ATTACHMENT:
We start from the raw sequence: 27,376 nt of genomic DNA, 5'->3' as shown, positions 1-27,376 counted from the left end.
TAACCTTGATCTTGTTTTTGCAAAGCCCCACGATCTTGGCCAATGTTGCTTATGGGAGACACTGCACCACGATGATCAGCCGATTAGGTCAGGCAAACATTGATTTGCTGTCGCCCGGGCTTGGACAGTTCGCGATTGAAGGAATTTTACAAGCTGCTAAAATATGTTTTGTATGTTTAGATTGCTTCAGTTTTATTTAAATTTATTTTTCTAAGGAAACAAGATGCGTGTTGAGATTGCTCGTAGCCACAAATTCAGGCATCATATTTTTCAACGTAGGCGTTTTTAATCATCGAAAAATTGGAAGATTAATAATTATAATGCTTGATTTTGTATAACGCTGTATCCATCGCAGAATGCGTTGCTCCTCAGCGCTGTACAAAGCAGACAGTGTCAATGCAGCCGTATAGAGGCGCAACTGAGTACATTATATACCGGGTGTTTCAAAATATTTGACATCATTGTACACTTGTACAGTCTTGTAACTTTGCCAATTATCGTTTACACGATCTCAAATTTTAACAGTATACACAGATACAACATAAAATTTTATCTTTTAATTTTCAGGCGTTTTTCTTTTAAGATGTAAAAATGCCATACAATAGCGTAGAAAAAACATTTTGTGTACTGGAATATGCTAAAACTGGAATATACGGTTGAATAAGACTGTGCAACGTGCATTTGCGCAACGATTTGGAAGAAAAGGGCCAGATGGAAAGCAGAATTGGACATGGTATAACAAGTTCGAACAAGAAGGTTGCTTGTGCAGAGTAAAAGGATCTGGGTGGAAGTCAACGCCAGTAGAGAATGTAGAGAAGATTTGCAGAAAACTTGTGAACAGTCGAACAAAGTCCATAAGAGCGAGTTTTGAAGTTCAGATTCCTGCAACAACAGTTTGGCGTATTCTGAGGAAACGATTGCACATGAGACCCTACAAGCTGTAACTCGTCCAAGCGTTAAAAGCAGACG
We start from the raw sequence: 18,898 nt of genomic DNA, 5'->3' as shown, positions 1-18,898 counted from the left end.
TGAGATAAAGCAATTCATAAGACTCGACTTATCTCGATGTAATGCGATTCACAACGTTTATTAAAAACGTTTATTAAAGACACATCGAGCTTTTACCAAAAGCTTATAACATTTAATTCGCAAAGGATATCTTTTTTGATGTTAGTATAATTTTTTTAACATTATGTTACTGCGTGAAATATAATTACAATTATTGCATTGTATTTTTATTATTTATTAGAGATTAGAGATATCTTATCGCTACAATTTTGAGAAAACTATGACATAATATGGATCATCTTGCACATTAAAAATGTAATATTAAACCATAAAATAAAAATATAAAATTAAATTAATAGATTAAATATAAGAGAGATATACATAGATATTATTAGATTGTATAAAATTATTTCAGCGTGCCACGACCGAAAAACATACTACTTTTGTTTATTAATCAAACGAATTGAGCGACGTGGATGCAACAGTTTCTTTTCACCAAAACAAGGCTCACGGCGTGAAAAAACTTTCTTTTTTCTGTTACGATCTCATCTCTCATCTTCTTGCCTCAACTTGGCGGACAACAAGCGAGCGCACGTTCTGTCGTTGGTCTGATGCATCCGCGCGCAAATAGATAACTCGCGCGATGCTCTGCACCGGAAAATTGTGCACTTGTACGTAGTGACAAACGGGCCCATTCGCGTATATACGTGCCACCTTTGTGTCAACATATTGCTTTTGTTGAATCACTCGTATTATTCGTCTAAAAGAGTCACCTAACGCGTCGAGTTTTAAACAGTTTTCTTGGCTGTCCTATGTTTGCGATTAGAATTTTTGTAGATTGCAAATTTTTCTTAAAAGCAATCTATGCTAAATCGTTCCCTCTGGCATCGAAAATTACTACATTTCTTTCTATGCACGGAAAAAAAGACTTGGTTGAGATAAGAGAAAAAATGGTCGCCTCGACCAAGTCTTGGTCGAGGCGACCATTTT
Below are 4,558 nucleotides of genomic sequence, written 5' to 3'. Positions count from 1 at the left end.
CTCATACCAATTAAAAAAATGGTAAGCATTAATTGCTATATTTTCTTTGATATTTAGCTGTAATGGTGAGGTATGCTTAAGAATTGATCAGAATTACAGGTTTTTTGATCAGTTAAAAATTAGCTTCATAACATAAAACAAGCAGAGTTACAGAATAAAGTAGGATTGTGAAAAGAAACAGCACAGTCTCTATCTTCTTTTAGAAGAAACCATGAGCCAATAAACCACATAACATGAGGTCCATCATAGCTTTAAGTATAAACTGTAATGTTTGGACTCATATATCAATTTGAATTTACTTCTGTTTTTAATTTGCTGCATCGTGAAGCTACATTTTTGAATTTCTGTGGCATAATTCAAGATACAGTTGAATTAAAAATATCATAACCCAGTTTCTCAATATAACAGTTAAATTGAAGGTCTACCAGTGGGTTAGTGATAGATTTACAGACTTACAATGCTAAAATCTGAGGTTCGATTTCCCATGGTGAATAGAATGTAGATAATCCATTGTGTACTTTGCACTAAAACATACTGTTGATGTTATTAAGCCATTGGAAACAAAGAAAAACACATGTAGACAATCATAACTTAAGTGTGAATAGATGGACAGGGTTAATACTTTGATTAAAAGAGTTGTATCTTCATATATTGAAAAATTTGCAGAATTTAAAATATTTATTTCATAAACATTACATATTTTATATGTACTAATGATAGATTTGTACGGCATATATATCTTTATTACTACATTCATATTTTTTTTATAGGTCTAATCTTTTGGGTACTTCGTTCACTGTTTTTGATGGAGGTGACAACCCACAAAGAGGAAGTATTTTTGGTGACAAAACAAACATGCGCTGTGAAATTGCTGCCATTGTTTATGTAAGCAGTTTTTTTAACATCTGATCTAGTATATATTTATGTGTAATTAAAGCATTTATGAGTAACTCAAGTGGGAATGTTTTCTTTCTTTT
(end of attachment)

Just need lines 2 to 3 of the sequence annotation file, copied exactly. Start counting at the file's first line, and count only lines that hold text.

TAACCTTGATCTTGTTTTTGCAAAGCCCCACGATCTTGGCCAATGTTGCTTATGGGAGACACTGCACCACGATGATCAGCCGATTAGGTCAGGCAAACATTGATTTGCTGTCGCCCGGGCTTGGACAGTTCGCGATTGAAGGAATTTTACAAGCTGCTAAAATATGTTTTGTATGTTTAGATTGCTTCAGTTTTATTTAAATTTATTTTTCTAAGGAAACAAGATGCGTGTTGAGATTGCTCGTAGCCACAAATTCAGGCATCATATTTTTCAACGTAGGCGTTTTTAATCATCGAAAAATTGGAAGATTAATAATTATAATGCTTGATTTTGTATAACGCTGTATCCATCGCAGAATGCGTTGCTCCTCAGCGCTGTACAAAGCAGACAGTGTCAATGCAGCCGTATAGAGGCGCAACTGAGTACATTATATACCGGGTGTTTCAAAATATTTGACATCATTGTACACTTGTACAGTCTTGTAACTTTGCCAATTATCGTTTACACGATCTCAAATTTTAACAGTATACACAGATACAACATAAAATTTTATCTTTTAATTTTCAGGCGTTTTTCTTTTAAGATGTAAAAATGCCATACAATAGCGTAGAAAAAACATTTTGTGTACTGGAATATGCTAAAACTGGAATATACGGTTGAATAAGACTGTGCAACGTGCATTTGCGCAACGATTTGGAAGAAAAGGGCCAGATGGAAAGCAGAATTGGACATGGTATAACAAGTTCGAACAAGAAGGTTGCTTGTGCAGAGTAAAAGGATCTGGGTGGAAGTCAACGCCAGTAGAGAATGTAGAGAAGATTTGCAGAAAACTTGTGAACAGTCGAACAAAGTCCATAAGAGCGAGTTTTGAAGTTCAGATTCCTGCAACAACAGTTTGGCGTATTCTGAGGAAACGATTGCACATGAGACCCTACAAGCTGTAACTCGTCCAAGCGTTAAAAGCAGACG
We start from the raw sequence: 18,898 nt of genomic DNA, 5'->3' as shown, positions 1-18,898 counted from the left end.